GAPS Book & GAPS Guide

In Gut & Psychology Syndrome, by Dr. Campbell-McBride, she not only describes how and why the GAPS diet works with our digestive tracts to enable optimal healing, but she explains just how schizophrenia, autism spectrum disorders and other illnesses with neurological components can be attributed, at least in part, to compromised gut health. The book helps you to understand the science behind GAPS, and it’s that understanding that helps to motivate you – keeping you going through the strict elimination and slow reintroduction phases of the GAPS intro diet.

 

GAPS Guide is a simple guidebook that can be used side-by-side with Gut & Psychology Syndrome. Written by Baden Lashkov, a mother who saw her own son healed through GAPS and has since taken on the calling to help other families work their way through GAPS, the GAPS Guide provides real world advice on the practical application of the GAPS diet. You’ll see tips for managing the introduction, information on how to work with friends and family who disapprove of the diet and information on troubleshooting your progress.

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30 Days on the GAPS Intro E-Book

 
 
 
 

30 Days on the GAPS Intro is a comprehensive e-book that provides a clear, step- by-step guide to surviving the individual stages of the GAPS introduction. From information on what to pick up before starting the introduction (like good quality knives and grass-fed beef) to recipes organized by stage, this e-book offers 57 pages of a very comprehensive and practical look at GAPS. It is approved by Dr. Natasha Campbell-McBride for use with the GAPS diet.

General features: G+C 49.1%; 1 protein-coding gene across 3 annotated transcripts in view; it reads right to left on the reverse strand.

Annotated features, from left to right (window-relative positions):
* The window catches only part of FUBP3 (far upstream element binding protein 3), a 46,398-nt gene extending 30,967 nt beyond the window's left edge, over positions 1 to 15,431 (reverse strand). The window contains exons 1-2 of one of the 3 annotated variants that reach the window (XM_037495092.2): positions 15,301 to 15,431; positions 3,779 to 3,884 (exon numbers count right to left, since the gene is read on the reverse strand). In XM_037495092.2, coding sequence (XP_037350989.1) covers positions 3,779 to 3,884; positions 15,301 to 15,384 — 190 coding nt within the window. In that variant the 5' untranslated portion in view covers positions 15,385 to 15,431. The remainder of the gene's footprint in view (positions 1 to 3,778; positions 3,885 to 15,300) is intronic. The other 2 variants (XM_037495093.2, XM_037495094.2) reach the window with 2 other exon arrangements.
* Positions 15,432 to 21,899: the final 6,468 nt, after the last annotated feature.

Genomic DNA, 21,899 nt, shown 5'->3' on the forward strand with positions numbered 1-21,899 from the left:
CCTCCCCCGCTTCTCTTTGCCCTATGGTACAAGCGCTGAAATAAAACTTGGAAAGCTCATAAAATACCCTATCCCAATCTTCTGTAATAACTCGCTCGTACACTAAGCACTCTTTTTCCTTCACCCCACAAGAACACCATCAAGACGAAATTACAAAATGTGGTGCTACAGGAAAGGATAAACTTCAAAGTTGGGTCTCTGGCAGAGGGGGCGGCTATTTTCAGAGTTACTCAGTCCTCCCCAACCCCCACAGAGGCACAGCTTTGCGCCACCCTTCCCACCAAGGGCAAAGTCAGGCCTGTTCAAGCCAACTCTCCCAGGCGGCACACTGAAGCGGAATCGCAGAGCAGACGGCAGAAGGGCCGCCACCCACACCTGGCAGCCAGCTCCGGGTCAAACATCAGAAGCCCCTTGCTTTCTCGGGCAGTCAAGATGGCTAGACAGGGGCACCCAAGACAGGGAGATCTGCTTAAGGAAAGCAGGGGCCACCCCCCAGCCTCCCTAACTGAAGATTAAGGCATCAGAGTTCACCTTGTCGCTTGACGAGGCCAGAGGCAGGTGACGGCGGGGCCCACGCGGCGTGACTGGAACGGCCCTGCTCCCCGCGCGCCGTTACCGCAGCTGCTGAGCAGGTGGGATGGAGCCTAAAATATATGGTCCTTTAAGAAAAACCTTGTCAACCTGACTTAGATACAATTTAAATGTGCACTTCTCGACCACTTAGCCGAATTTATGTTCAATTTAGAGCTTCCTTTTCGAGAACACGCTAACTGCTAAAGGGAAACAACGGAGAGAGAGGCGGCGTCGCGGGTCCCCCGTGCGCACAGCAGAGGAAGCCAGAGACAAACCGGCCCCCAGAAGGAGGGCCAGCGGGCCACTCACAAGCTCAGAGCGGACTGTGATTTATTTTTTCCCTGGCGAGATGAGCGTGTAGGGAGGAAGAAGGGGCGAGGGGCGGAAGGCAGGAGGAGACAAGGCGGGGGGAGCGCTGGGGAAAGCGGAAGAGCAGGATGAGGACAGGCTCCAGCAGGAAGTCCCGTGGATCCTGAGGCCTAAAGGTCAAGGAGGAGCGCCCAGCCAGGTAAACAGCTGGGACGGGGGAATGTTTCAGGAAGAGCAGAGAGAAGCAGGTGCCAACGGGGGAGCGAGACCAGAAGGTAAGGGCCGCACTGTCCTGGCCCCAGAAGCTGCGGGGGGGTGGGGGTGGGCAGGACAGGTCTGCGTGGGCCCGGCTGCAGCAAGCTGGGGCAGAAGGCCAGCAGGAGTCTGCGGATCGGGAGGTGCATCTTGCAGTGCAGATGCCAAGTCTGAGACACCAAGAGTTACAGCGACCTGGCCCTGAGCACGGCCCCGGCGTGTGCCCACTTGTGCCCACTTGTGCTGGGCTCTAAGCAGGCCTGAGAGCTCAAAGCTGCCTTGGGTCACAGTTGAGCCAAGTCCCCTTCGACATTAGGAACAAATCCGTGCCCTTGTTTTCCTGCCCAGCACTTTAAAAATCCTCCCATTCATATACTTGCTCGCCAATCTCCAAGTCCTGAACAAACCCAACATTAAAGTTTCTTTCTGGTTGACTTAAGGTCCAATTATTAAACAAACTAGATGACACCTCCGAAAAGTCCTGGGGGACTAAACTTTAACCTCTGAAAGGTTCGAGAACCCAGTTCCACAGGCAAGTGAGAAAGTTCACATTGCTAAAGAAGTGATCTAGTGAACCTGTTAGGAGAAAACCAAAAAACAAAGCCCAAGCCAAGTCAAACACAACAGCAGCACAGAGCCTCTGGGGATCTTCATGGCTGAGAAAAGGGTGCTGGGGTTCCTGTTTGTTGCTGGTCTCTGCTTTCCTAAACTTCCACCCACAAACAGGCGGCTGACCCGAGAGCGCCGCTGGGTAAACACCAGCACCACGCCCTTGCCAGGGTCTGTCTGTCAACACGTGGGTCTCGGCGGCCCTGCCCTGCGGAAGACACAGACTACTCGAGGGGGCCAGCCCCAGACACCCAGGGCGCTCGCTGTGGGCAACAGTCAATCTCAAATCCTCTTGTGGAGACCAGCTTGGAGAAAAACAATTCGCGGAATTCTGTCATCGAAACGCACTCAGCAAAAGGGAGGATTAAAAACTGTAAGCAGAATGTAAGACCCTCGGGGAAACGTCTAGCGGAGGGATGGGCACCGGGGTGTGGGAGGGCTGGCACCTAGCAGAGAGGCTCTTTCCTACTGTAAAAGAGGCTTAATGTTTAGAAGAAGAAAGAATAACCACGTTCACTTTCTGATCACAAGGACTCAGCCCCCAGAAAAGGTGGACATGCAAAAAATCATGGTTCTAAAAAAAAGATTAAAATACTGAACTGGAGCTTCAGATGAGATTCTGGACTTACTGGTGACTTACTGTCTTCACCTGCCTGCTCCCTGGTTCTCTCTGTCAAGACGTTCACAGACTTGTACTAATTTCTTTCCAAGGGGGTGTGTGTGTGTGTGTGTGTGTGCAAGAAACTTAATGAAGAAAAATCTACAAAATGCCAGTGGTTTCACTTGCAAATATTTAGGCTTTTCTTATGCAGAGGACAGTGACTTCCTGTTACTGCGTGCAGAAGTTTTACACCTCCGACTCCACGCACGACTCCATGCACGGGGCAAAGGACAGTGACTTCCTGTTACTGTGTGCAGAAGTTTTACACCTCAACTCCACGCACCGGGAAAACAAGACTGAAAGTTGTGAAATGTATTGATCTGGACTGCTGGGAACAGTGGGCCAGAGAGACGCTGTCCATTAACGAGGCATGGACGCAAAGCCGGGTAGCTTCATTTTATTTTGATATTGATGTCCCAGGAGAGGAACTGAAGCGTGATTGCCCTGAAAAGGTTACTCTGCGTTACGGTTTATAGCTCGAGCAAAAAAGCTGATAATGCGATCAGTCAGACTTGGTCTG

You can download this e-book here: http://www.healthhomehappy.com/grain-free- 2/30-days-on-gaps-intro-e-book

Also research Fodmap diets.

The La Crosse Method™ Protocol

At Allergy Associates of La Crosse, our sublingual immunotherapy treatment approach is based on the available international research and our more than 40 year history of clinical application in treating more than 125,000 patients with a wide variety of allergic conditions.

As sublingual immunotherapy treatment continues to gain momentum around the United States, it is important to note that all methods of sublingual immunotherapy are not following the same protocol nor have the same results. According to our La Crosse Method™ Practice Protocol, sublingual immunotherapy dosing is determined based on the individual's skin and/or blood test results; doses are administered multiple times a day; and allergens are preserved in high glycerin content. We believe this approach is the safest and most cost-effective option for the wide variety of allergic patients. Your allergy drop treatment is customized exactly to your needs; not too little antigen and not too much. We also believe it is best to address all of your allergies comprehensively. More than 99.9% of our active patient population has more than one allergy. By mixing allergens in a 50% glycerin solution, a preservative, we are able to treat multiple allergies at the same time without the allergens degrading or interacting with one another as they can with multi-allergen shot therapy.

We also find it important to take multiple daily doses. Studies show that once drops are placed under the tongue, the allergen stays in the sublingual area for up to 48 hours. From a technical standpoint, this allows for the specialized dendritic cells to interact with T cells—an important step for allergen desensitization. Multiple dosing is necessary in order to secure constant, uninterrupted exposure over time. Without multiple doses each day, the amount of antigen drops off until you deliver the next dose, similar to a peak and valley effect. Studies have also confirmed this effect. Bordignon et al. stated that, "the allergen persistence in the oral mucosa may be a far more relevant factor for gaining efficacy than allergen concentration." 1